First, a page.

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Timed Up and Go: Reference Values for Community-Dwelling Older Adults with and without Arthritis and Non-Communicable Diseases: The Tromsø Study

Authors Svinøy OE, Hilde G, Bergland A, Strand BH

Received 27 November 2020

Accepted for publication 26 January 2021

Published 23 February 2021 Volume 2021:16 Pages 335—343

DOI https://doi.org/10.2147/CIA.S294512

Checked for plagiarism Yes

Review by Single anonymous peer review

Peer reviewer comments 2

Editor who approved publication: Professor Nandu Goswami


Odd-Einar Svinøy,1 Gunvor Hilde,1 Astrid Bergland,1 Bjørn Heine Strand2

1Faculty of Health Sciences, Department of Physiotherapy, OsloMet – Oslo Metropolitan University, Oslo, Norway; 2Department of Chronic Diseases and Ageing, Norwegian Institute of Public Health, Oslo, Norway

Correspondence: Odd-Einar Svinøy
Faculty of Health Sciences, Department of Physiotherapy, OsloMet – Oslo Metropolitan University, PO Box 4, St. Olavs Plass, Oslo, 0130, Norway
Tel +4798443171
Email oddeina@oslomet.no

Purpose: The Timed Up and Go (TUG) test is used to assess a person’s mobility and balance. We aimed to provide updated reference values for TUG performance for the community-dwelling older population according to age and sex, and according to the presence of arthritis and non-communicable diseases (NCDs).
Participants and Methods: Cross-sectional data from the seventh wave (2015– 2016) of the population-based Norwegian Tromsø Study counting 5400 community-dwelling people (53% women), aged 60– 84 years were used. Reference values were presented as percentiles and means for men and women by age at five-year intervals.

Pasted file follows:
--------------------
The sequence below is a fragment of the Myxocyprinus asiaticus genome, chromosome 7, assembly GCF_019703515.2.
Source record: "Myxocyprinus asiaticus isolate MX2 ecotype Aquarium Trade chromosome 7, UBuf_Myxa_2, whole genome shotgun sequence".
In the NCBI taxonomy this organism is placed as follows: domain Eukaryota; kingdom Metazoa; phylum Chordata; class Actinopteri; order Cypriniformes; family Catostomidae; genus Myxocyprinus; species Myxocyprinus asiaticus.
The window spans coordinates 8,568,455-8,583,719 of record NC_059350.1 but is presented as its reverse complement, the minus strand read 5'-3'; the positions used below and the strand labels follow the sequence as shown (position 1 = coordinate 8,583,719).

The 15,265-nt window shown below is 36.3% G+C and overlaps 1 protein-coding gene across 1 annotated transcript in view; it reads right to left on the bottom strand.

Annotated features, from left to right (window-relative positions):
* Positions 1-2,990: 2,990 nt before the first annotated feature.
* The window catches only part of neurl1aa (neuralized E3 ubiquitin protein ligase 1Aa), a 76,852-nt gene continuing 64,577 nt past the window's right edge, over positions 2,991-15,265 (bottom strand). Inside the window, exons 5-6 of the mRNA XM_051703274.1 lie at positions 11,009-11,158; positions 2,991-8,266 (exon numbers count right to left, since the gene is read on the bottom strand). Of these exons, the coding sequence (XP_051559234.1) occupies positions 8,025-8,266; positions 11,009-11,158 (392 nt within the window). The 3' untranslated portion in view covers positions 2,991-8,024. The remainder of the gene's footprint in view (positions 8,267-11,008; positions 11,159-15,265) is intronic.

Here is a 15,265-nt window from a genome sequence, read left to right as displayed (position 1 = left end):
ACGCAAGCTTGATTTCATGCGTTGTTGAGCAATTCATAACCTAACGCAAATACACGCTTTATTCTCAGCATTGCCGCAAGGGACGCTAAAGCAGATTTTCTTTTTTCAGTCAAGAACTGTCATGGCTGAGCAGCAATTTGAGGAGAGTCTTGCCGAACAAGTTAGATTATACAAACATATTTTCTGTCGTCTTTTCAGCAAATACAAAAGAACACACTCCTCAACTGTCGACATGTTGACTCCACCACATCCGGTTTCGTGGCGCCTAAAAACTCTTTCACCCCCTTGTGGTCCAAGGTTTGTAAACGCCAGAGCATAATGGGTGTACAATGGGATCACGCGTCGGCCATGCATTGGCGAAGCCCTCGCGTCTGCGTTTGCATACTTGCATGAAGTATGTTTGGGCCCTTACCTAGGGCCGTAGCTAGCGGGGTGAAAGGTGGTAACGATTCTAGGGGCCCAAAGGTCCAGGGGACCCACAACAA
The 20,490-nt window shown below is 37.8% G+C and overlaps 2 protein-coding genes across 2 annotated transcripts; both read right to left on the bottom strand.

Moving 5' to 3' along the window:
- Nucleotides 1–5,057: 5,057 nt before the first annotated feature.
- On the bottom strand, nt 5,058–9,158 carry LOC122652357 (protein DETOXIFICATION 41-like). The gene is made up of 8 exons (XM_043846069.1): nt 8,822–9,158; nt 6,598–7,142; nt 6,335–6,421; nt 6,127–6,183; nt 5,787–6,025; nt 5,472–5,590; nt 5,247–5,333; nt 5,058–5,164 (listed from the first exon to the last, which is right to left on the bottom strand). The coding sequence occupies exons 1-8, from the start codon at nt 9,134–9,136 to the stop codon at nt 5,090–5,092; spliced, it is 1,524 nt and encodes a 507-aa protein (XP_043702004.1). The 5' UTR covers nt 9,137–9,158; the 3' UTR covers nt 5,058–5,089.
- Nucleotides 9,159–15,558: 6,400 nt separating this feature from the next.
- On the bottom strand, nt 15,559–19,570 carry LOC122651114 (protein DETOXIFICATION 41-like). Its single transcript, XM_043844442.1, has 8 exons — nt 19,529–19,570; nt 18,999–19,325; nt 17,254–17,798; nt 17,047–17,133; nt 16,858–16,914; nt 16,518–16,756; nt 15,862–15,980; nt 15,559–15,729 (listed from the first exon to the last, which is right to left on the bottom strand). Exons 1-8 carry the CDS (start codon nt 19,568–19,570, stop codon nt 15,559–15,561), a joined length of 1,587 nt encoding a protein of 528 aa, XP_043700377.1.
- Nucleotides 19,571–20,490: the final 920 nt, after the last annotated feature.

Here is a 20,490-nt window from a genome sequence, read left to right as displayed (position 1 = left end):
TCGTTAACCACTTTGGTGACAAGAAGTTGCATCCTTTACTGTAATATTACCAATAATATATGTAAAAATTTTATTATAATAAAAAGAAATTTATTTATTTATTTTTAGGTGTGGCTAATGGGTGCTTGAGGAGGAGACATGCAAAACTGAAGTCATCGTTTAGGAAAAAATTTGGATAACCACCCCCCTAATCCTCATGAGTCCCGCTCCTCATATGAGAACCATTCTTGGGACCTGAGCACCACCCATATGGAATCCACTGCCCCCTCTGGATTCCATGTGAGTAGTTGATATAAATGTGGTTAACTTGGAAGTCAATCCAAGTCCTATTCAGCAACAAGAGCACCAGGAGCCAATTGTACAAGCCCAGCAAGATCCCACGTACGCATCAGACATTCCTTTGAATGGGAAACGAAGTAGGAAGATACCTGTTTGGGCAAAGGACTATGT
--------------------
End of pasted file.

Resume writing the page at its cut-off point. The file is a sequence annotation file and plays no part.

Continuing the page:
Results: Median TUG score was stable during age 60– 65 years, and after age 65 years median TUG score increased significantly with age (increase by 0.14 sec per 1 year higher age in both men and women, p< 0.001). At the youngest ages (< 65 years), in both men and women, there were no differences in TUG performance for those with NCD or arthritis compared to those without these diseases. After age 65 however, those without these diseases performed significantly better (p< 0.05) in both men and women.
Conclusion: The present study provided percentile reference values for TUG performance in community-dwelling older adults in Norway by age and sex, and in subgroups of those having arthritis and NCDs. TUG scores increased with age, and performance was significantly poorer among participants with arthritis or NCDs after age 65 years. The findings may guide clinical interventions for individuals with mobility and balance disabilities.

Keywords: arthritis, geriatric assessment, non-communicable diseases, physical function, reference values, Timed Up and Go

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